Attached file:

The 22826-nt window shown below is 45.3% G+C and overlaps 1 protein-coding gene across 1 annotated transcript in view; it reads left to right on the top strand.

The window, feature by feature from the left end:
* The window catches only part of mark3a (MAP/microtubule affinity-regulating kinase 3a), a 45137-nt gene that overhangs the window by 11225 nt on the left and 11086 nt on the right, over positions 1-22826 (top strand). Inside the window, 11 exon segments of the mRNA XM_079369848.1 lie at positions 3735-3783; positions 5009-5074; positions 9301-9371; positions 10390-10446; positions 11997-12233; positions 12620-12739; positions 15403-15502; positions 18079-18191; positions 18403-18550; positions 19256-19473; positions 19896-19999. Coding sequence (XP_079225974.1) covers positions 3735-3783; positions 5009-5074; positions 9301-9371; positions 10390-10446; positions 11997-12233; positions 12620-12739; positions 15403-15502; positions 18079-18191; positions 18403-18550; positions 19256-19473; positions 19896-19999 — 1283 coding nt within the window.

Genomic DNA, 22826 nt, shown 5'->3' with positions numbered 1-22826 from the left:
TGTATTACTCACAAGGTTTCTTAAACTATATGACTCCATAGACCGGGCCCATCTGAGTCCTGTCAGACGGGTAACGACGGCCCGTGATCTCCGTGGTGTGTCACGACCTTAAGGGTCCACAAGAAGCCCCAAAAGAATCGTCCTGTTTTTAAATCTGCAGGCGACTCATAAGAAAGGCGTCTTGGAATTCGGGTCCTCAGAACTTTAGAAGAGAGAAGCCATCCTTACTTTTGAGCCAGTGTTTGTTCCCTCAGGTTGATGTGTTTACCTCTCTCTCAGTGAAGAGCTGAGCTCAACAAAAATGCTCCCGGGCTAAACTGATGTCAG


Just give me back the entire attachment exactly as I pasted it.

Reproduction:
The 22826-nt window shown below is 45.3% G+C and overlaps 1 protein-coding gene across 1 annotated transcript in view; it reads left to right on the top strand.

The window, feature by feature from the left end:
* The window catches only part of mark3a (MAP/microtubule affinity-regulating kinase 3a), a 45137-nt gene that overhangs the window by 11225 nt on the left and 11086 nt on the right, over positions 1-22826 (top strand). Inside the window, 11 exon segments of the mRNA XM_079369848.1 lie at positions 3735-3783; positions 5009-5074; positions 9301-9371; positions 10390-10446; positions 11997-12233; positions 12620-12739; positions 15403-15502; positions 18079-18191; positions 18403-18550; positions 19256-19473; positions 19896-19999. Coding sequence (XP_079225974.1) covers positions 3735-3783; positions 5009-5074; positions 9301-9371; positions 10390-10446; positions 11997-12233; positions 12620-12739; positions 15403-15502; positions 18079-18191; positions 18403-18550; positions 19256-19473; positions 19896-19999 — 1283 coding nt within the window.

Genomic DNA, 22826 nt, shown 5'->3' with positions numbered 1-22826 from the left:
TGTATTACTCACAAGGTTTCTTAAACTATATGACTCCATAGACCGGGCCCATCTGAGTCCTGTCAGACGGGTAACGACGGCCCGTGATCTCCGTGGTGTGTCACGACCTTAAGGGTCCACAAGAAGCCCCAAAAGAATCGTCCTGTTTTTAAATCTGCAGGCGACTCATAAGAAAGGCGTCTTGGAATTCGGGTCCTCAGAACTTTAGAAGAGAGAAGCCATCCTTACTTTTGAGCCAGTGTTTGTTCCCTCAGGTTGATGTGTTTACCTCTCTCTCAGTGAAGAGCTGAGCTCAACAAAAATGCTCCCGGGCTAAACTGATGTCAG